“The best defense is a good offense,” he said. It’s “as if to say, ‘Hey, it wasn’t that we were let go for doing bad job.’”
Halstead Property Development Marketing is also seeking compensation after getting booted from a project. The brokerage sued Xinyuan Real Estate, the Chinese developer of Williamsburg’s Oosten condominium, alleging it’s owed nearly $1.3 million.
According to the complaint, Halstead was hired in 2013 to market the 216-unit luxury development. But in October, the firm was allegedly fired without cause in the midst of a shakeup of Xinyuan’s New York team. Halstead claims it’s still owed money related to salaries, benefits and marketing expenses.
Then, this month, Town New Development sued entities tied to New Empire Real Estate Development. It claimed Bentley Zhao’s firm stiffed the brokerage out of $210,000 in consulting fees and a $2.2 million termination fee. Town, which shuttered its resales and leasing operation in April, is seeking money owed plus $5.45 million in damages.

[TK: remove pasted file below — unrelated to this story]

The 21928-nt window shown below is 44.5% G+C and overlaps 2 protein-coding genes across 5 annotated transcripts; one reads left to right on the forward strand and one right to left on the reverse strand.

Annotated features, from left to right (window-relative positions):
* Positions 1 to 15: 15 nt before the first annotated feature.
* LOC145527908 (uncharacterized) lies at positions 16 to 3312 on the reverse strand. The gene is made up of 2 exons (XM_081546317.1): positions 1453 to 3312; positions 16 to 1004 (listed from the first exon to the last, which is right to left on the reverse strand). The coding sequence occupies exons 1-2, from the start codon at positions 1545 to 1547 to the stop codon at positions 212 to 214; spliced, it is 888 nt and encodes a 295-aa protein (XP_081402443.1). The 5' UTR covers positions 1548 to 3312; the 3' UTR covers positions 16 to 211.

What’s straining the relationships between developers and the brokerages they hire is the time it takes to move units. And there’s no doubt the pace has been slow. In the second quarter this year, the median sales price of new development condos and co-ops in Manhattan slid 19 percent, according to a Elliman market report. At the same time, active listing inventory climbed 11 percent, versus a year earlier, as the number of sales closed dipped 17 percent.
“There’s a litigation seasonality in new development,” said Jonathan Miller, of real estate appraisal and consulting firm Miller Samuel. “When the market is moving at a slower pace than it was when the marketing effort of a project began, there’s a lot more time for things to go wrong in the relationship.”
Previous down cycles have been no exception. In 2009, for example, some of the same players were taking up legal fights with developers. Corcoran Sunshine sued the developer of Tribeca’s Five Franklin Place condo, alleging unpaid fees after its contract was terminated. Halstead filed a suit against the developer of the Upper West Side condo conversion Park Columbus — claiming it was owed money for outstanding expenses.